In his speeches, McCain periodically sneers at American opulence and suggests that leaving Americans alone to pursue their own visions of happiness is a narrow and ignoble goal for government. As I point out in my new book (buy it, for the love of God!) that’s a common sentiment among the American intelligentsia, and one that’s been used repeatedly to concentrate power in the executive branch:
Like intellectuals the world over, many American pundits and scholars, right and left, view bourgeois contentment with disdain. Normal people appear to like “normalcy,” Warren Harding’s term for peace and prosperity, just fine. But all too many professional thinkers look out upon 300 million people living their lives by their own design and see something impermissibly hollow in the spectacle.
McCain’s campaign speeches reflect that theme. Here he is in a recent speech at the Naval Academy in Annapolis, telling his audience that if you “sacrifice for a cause greater than yourself, [you'll] invest your life with the eminence of that cause, your self-respect assured.” Here he is on his campaign webpage, insisting that “each and every one of us has a duty to serve a cause greater than our own self-interest.”
I’m not a Randian, so I’m not inclined to condemn this stuff as whim-worshipping altruism. In the abstract, I agree with the statement that when you turn away from your own self-interest, narrowly construed, and adopt a higher purpose than your own pleasure (which purpose need not, and ought not, have anything to do with service to the state), “your self-respect [will be] assured.” But why is any of this McCain’s business? The president is supposed to be a limited constitutional officer, not a national life coach-cum-self-help guru.
Making the case for “a cause greater” in the Naval Academy speech, McCain declared that
when healthy skepticism sours into corrosive cynicism our expectations of our government become reduced to the delivery of services. And to some people the expectations of liberty are reduced to the right to choose among competing brands of designer coffee.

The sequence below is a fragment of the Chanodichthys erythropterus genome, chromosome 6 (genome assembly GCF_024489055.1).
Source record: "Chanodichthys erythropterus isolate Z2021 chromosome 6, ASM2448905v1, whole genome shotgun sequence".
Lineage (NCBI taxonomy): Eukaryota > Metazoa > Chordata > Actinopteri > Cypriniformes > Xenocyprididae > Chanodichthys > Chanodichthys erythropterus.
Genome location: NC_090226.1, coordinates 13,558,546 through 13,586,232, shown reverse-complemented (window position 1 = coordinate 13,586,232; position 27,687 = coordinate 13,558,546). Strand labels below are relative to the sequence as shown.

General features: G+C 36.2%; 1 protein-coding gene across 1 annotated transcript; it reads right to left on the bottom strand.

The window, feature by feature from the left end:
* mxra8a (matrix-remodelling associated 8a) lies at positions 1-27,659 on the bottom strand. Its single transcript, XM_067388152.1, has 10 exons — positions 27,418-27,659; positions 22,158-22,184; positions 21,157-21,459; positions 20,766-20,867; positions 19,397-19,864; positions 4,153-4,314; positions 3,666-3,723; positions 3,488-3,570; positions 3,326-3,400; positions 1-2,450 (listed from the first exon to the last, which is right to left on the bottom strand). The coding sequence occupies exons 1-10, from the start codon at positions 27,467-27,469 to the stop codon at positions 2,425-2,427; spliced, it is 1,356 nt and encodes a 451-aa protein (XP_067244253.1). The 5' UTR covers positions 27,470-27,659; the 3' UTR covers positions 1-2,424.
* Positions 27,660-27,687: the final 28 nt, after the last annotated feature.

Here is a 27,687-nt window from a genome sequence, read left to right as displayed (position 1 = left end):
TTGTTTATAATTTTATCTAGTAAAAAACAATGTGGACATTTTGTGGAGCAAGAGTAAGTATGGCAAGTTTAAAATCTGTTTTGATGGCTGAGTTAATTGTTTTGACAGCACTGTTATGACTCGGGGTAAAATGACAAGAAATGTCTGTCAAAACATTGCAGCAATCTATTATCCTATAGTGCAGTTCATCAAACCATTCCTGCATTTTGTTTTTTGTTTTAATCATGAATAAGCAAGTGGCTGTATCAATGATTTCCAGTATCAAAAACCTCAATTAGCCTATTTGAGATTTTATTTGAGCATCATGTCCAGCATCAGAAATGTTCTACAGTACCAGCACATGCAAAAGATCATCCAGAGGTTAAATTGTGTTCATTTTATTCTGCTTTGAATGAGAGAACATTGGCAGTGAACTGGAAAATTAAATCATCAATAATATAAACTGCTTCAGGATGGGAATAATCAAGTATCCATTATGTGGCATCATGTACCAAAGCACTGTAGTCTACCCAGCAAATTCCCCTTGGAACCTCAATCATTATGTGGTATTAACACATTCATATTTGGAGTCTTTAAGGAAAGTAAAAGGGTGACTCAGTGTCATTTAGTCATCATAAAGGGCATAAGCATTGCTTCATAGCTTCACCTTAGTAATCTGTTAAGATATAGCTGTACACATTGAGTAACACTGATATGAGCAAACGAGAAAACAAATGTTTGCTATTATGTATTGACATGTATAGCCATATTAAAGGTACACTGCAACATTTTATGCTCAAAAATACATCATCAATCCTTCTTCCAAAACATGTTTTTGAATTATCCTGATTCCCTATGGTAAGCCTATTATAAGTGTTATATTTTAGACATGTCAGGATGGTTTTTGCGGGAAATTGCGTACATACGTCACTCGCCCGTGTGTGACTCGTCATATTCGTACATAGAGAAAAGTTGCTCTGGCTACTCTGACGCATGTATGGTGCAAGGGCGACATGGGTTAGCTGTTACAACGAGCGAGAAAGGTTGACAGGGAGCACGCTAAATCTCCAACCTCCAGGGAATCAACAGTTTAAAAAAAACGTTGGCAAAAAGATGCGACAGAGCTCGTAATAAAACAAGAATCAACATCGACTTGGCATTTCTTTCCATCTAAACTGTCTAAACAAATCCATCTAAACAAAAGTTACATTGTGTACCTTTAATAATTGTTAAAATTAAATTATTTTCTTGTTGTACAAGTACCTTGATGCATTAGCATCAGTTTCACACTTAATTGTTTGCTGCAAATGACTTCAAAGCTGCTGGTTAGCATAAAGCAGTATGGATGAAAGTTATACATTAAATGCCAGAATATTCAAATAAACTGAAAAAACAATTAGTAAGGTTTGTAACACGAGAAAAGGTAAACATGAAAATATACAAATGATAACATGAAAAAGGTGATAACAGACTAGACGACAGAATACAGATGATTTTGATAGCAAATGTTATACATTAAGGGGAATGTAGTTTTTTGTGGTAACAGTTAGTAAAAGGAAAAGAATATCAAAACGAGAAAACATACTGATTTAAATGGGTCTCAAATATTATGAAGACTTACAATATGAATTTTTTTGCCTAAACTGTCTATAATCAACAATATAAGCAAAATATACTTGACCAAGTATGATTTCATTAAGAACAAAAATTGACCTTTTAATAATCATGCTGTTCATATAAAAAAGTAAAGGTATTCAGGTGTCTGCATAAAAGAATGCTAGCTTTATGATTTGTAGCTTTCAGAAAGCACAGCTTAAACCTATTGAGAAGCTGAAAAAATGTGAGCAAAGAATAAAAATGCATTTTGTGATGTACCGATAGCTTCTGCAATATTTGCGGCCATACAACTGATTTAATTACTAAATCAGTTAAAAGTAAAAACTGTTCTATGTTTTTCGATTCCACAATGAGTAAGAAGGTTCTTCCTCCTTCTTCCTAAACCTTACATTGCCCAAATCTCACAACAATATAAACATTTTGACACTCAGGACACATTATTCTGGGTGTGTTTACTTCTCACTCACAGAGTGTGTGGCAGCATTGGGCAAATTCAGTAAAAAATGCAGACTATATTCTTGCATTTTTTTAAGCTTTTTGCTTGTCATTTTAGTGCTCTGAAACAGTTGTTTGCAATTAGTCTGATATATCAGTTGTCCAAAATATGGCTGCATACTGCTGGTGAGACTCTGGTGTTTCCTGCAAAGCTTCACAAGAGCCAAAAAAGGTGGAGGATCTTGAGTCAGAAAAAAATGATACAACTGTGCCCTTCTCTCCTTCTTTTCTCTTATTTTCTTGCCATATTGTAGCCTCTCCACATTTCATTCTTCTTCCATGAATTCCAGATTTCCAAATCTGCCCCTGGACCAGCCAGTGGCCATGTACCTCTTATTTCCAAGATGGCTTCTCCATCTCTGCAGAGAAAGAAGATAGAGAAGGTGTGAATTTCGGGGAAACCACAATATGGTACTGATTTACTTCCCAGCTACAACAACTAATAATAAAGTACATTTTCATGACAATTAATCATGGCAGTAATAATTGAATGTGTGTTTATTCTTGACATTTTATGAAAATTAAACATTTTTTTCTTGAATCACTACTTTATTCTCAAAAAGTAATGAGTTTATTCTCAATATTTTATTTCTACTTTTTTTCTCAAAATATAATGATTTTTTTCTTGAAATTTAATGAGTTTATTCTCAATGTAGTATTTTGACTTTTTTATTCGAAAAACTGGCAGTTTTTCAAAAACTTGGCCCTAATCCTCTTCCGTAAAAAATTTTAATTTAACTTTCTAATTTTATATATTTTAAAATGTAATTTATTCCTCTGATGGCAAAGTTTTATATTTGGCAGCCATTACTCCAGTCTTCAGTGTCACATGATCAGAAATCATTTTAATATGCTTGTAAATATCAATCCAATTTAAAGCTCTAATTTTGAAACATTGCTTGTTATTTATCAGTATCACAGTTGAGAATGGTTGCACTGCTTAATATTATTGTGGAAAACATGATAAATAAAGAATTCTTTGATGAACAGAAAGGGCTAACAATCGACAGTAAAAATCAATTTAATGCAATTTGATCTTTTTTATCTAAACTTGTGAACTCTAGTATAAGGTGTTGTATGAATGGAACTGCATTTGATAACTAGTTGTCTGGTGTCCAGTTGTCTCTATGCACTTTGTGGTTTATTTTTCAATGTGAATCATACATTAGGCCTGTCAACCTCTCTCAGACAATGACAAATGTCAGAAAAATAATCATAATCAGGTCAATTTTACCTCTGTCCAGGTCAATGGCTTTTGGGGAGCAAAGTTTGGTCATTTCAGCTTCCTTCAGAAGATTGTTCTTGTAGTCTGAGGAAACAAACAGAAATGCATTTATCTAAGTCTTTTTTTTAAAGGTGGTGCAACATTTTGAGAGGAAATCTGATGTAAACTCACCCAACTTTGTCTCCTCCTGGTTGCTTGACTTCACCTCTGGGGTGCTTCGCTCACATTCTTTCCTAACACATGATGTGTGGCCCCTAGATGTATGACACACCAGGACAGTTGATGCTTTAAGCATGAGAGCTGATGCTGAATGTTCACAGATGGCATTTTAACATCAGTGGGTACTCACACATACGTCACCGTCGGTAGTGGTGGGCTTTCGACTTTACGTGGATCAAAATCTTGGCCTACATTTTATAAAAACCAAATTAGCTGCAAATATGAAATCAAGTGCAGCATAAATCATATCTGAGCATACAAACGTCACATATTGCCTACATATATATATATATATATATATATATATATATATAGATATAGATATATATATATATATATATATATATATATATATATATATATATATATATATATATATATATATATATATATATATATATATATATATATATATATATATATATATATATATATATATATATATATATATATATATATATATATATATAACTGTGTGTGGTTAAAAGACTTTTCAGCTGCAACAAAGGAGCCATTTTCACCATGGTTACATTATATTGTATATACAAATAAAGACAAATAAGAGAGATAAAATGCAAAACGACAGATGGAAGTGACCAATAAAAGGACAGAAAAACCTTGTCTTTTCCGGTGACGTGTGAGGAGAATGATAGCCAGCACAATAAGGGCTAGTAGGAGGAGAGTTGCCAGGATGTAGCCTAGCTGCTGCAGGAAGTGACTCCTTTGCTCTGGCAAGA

Oh my, not “designer coffee”! The reflexive contempt for peace and prosperity McCain displays here is the essence of National Greatness Conservatism, and, as Matt Welch has pointed out in Myth of a Maverick, his devastating critique of the Arizona senator, John McCain is to National Greatness Conservatism as Barry Goldwater was to conservatism proper: the electoral standard bearer for the philosophy.
In his book, Welch quotes a May 1999 commencement address McCain gave at Johns Hopkins University, warning that America was threatened by a “pervasive public cynicism” toward government “as dangerous in its way as war and depression have been in the past.” In the same speech McCain mused, “With every new Dow Jones record, something gnaws at my conscience that we should not be lulled into unfeeling contentment.” (There’s a bright side to our current economic woes I guess: McCain’s conscience is spared that old gnawing feeling.)
McCain’s sometime ideological guru and op-ed page cheerleader, David Brooks, expresses similar themes in his writings. Even in Bobos in Paradise, Brooks’s foray into “comic sociology,” he warns darkly of “the temptations that accompany affluence.” “The fear is that America will decline not because it overstretches, but because it enervates as its leading citizens decide that the pleasures of an oversized kitchen are more satisfying than the conflicts and challenges of patriotic service.” (As a young man, Brooks served abroad with the Wall Street Journal Europe.)
Designer coffee, oversized kitchens, Belgian beer, and iPods–you might embrace such things because they make life more pleasant, but as Brooks and McCain point out, that’s precisely the problem. These products of prosperity are the lures that plague us, the temptations that make us soft and weak, that keep us from true National Greatness.
What can we Bobos do to make ourselves tougher, to save ourselves from the wonderful distractions capitalism continually creates? John McCain provided an answer in a little-noticed article in the Washington Monthly, written shortly after 9/11. In it, McCain called for a quasi-militarized domestic national service corps as a way to address a “spiritual crisis in our national culture.” What Senator McCain envisioned was, well, rather creepy–a sort of jackbooted Politics of Meaning.
McCain praised City Year, an AmeriCorps initiative operating in 13 cities: “City Year members wear uniforms, work in teams, learn public speaking skills, and gather together for daily calisthenics, often in highly public places such as in front of city hall.” He also endorsed the National Civilian Community Corps, “a service program consciously structured along military lines,” in which enrollees “not only wear uniforms and work in teams… but actually live together in barracks on former military bases.” McCain calls for expanding these two initiatives and “spread[ing] their group-cohesion techniques to other AmeriCorps programs.”